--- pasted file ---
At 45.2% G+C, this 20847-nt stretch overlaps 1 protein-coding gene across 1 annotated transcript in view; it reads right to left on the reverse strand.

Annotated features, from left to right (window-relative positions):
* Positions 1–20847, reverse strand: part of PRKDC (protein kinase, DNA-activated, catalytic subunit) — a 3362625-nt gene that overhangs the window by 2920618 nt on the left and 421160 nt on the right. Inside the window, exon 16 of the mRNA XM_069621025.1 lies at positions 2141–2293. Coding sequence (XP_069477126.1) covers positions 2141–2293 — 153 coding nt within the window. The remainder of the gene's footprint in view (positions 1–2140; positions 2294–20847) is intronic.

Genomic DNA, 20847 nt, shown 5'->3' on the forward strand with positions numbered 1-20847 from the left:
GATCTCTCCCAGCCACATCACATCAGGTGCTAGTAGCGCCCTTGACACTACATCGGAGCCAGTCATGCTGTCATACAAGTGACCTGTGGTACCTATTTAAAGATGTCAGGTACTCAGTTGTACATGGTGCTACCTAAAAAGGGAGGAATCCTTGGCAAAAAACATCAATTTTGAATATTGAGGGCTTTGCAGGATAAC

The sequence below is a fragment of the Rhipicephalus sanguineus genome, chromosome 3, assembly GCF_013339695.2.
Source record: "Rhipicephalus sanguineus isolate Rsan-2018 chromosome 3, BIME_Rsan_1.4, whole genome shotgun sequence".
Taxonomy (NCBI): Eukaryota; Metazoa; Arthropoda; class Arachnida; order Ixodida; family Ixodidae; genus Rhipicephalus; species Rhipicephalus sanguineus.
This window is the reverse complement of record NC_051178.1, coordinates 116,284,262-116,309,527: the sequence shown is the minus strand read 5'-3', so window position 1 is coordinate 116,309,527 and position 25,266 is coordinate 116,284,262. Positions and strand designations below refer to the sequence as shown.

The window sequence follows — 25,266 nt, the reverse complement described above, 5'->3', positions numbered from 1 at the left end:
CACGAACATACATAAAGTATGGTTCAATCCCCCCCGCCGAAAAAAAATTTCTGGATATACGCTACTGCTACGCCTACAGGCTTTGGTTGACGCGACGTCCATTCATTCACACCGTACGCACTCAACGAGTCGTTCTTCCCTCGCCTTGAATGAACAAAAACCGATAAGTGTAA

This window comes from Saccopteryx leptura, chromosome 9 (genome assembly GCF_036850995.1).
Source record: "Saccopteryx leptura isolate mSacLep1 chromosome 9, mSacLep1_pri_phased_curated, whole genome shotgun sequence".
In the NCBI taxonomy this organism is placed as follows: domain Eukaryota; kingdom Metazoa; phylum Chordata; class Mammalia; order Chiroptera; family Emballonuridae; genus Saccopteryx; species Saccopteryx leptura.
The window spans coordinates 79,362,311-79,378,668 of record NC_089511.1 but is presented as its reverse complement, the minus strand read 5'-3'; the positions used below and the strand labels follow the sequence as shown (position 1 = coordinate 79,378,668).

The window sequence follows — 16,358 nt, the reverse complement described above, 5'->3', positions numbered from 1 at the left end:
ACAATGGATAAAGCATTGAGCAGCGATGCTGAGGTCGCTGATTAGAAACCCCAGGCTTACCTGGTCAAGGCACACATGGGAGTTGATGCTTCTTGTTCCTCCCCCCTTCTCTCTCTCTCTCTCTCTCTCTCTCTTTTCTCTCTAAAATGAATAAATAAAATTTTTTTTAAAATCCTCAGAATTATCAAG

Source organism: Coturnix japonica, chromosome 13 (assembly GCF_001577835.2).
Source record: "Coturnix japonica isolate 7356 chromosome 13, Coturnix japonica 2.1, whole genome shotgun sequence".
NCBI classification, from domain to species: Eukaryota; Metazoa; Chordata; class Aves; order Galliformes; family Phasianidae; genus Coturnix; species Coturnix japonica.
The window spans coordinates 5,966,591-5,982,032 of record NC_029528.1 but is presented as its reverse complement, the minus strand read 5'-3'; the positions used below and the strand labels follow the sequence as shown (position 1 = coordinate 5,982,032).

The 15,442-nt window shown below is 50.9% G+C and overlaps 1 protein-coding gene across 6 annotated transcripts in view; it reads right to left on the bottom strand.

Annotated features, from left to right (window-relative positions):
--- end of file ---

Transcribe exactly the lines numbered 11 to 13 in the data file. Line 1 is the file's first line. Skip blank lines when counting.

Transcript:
CACGAACATACATAAAGTATGGTTCAATCCCCCCCGCCGAAAAAAAATTTCTGGATATACGCTACTGCTACGCCTACAGGCTTTGGTTGACGCGACGTCCATTCATTCACACCGTACGCACTCAACGAGTCGTTCTTCCCTCGCCTTGAATGAACAAAAACCGATAAGTGTAA

This window comes from Saccopteryx leptura, chromosome 9 (genome assembly GCF_036850995.1).
Source record: "Saccopteryx leptura isolate mSacLep1 chromosome 9, mSacLep1_pri_phased_curated, whole genome shotgun sequence".